There are certain certifications consumers can look for when purchasing products to ensure they've met specific standards. Generally speaking, those who have obtained these types of certifications are more likely to be walking the eco-friendly walk, not just talking the talk. "Organic certifications like Ecocert or Cosmos have very strict eco-friendly guidelines with production, packaging, and ingredients and are a good start if a consumer is wanting to embark on an eco-friendly product," Engsall says. "EWG is another certification that helps the consumer understand the ingredients in their products from a clean and safe perspective."
LeRoux obtained Ecocert/Cosmos certification for One Love Organics eight years ago. "It's a clear standard that allows the consumer to see the exact percentage of natural and organic ingredients in each formula and ensures that the packaging is 100% recyclable, that the ingredients and final formulation are certified sustainable, non/GMO and cruelty-free," she says. "We researched for a couple of years before choosing this certification and I can stay after working with it for almost a decade, I would buy any cosmetic with this label without reserve. It's super thoughtful and rigorous with an in-person annual inspection of our facility each year."
Other certifications you can look for include the Leaping Bunny Certification, which indicates that a company is cruelty-free in product development, and the Forest Stewardship Council (FSC), which indicates responsible sourcing from and management of forests in packaging. Who What Wear's sister company, Versed, is 100% Leaping Bunny and FSC-certified.
It's important to note that just because a company doesn't have a specific certification doesn't mean they're inherently bad or lesser than. As Engsall puts it, "It is hard for a company to find the right certifications to reflect the brand’s values. Luckily consumers nowadays are highly educated and many do their own research on ingredients and a company’s processes and make their own decisions and assumptions about how sustainable, clean, or green a product is. We at the jojoba company only use ingredients that feature in the green zone on the EWG scale to ensure the absolute safety of our products. All of our ingredients are ethically sourced and we always choose the natural alternative over the chemical one in all formulation decisions."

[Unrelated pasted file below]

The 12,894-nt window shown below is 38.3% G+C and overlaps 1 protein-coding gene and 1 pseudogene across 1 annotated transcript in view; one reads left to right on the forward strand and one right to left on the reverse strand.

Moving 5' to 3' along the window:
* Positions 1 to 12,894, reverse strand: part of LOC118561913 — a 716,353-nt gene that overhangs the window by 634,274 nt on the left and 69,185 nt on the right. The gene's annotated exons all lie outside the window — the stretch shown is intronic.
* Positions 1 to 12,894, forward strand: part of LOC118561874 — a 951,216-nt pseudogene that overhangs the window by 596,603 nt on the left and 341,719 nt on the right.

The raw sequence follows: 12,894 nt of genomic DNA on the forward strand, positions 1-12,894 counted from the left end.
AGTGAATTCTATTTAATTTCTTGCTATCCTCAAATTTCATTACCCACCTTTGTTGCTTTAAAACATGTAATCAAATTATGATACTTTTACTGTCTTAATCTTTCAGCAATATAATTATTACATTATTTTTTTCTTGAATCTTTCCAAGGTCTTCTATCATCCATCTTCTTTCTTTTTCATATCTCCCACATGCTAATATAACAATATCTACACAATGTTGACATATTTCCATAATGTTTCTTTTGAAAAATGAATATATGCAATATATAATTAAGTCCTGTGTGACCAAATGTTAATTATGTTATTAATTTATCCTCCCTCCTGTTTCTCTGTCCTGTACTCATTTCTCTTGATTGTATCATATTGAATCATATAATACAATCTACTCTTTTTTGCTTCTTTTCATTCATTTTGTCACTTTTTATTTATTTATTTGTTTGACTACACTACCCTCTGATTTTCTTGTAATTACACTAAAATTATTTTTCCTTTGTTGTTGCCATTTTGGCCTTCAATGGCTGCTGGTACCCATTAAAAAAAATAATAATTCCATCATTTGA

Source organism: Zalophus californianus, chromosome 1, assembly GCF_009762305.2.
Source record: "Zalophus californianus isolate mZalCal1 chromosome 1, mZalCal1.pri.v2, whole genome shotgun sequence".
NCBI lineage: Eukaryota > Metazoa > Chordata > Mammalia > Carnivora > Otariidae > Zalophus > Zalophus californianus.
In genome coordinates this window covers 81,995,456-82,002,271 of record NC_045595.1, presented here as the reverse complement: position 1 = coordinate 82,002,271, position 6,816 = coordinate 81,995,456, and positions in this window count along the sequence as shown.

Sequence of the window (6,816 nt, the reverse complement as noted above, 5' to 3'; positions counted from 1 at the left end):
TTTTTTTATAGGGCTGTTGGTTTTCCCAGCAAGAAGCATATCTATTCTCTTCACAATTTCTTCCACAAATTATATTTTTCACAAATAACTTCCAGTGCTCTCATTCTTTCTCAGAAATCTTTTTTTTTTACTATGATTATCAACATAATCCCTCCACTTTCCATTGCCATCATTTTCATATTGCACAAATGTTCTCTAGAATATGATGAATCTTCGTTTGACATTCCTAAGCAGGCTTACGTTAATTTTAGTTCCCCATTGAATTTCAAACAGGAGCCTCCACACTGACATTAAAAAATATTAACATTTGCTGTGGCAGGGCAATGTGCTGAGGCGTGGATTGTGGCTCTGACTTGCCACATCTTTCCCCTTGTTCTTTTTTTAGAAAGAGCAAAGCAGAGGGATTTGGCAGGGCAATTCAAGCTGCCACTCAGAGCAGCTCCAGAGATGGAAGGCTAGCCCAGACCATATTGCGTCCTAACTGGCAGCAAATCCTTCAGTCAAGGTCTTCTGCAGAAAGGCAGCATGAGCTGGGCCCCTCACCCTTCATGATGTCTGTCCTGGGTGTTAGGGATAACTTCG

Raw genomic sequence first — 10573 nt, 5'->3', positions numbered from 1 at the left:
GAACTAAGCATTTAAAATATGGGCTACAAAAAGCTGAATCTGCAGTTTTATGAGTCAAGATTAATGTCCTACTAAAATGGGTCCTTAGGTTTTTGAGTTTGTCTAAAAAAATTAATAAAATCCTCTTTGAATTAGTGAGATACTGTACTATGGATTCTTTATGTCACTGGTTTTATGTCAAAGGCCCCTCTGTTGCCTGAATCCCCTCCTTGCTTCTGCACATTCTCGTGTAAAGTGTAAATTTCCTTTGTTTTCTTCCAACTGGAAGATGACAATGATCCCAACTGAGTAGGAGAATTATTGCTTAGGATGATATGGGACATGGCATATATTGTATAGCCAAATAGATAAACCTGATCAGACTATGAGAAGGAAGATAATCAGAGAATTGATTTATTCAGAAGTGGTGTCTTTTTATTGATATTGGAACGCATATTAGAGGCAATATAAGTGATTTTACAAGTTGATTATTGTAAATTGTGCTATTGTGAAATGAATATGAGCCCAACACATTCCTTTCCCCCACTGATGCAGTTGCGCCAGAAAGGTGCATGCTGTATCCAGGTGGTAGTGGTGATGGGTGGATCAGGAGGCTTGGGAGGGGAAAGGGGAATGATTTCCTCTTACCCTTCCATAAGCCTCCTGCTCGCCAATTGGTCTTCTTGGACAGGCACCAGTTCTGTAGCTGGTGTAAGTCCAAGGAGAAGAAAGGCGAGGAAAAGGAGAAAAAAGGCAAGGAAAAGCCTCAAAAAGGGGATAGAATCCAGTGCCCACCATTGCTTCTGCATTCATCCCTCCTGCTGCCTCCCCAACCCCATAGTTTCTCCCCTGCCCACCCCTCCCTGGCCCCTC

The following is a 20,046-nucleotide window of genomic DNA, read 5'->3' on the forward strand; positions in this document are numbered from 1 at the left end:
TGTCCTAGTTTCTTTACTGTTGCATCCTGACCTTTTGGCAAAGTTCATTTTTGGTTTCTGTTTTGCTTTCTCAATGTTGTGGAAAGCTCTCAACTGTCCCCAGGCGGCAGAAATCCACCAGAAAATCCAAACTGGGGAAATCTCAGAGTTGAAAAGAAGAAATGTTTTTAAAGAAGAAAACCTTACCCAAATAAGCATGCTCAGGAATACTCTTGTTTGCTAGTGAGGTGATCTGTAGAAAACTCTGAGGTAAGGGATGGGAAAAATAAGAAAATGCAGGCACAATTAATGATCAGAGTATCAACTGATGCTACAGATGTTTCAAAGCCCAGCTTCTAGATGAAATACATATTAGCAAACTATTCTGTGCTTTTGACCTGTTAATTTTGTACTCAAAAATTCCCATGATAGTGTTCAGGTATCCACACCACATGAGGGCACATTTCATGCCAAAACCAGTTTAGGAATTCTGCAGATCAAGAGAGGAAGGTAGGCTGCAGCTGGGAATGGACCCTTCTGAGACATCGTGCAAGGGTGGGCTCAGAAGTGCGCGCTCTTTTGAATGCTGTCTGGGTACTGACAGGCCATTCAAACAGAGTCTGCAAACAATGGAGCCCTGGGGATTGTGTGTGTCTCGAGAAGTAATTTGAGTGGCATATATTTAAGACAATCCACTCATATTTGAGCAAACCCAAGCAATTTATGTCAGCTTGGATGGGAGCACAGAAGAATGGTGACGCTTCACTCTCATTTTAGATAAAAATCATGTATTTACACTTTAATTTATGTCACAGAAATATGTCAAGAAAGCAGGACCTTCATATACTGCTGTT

"Things wrapped in lots of plastic are unlikely to be a sustainable option," Engsall says. "Instead opt for cardboard boxes and recyclable plastic or glass containers. Use biodegradable makeup removing wipes or better still, opt for a natural cleansing oil that removes all traces of dirt, sunscreen, and make-up without the need for a wipe at all."
There are certain beauty ingredients that have a negative environmental impact, which is why experts suggest avoiding them. LeRoux mentions petrochemicals specifically. "Petrochemicals aren't the best choice for your skin or the environment," she says. "It does not offer any real nourishment to the skin and it's a byproduct of the oil industry and therefore an unsustainable resource."
Engsall recommends avoiding cosmetics with palm oil. "Cosmetics with Palm Oil are contributing to rapid deforestation and climate change unless sustainable palm oil is used," she says. "Certified sustainable palm oil is becoming more readily available which is a good thing for the industry."
Engsall also recommends avoid BHA and BHT, "which can cause the death of fish and shellfish and genetic mutations in amphibians," sodium laureth sulfate, "which alters fish behavior and increases mortality," and DEA, "which is fatally toxic to amphibians, crustaceans, fish, nematodes, flatworms, and animal plankton."
Waterless products, well, save water, which is why LeRoux suggests incorporating them into an eco-friendly beauty routine. "Look for waterless products like oils, serums, and balms," she says. "They are super concentrated being made without water, a little goes a long way so these products tend to last longer than water-based products and your skin gets concentrated nutrition that is filler-free. They are truly win-win!"
This is one of the easiest ways to be more eco-friendly. When you're finished with a beauty product, take the empty container and recycle it—that is if it's recyclable in the first place (packaging matters, people!). If it's not recyclable, then upcycle it. Clean it out and use it to store clips and pins or other odds and ends on your vanity.
Recyclable packaging is where Versed shines brightest. Sixty percent of Versed's products are recyclable, while 40% are made with post-consumer recycled plastic (or PCR). The brand has a whole webpage devoted to recycling, along with visual aids for properly recycling used containers. The company also ships all of its products in biodegradable boxes and uses fuel-efficient shipping methods to transport them. All of these efforts have the brand nearing carbon neutrality, which is no small feat.
To celebrate the brand's Community Day on April 25, Versed is offering 10% off your entire eco-friendly cart. Keep scrolling to see 10 of our favorite Versed products to shop.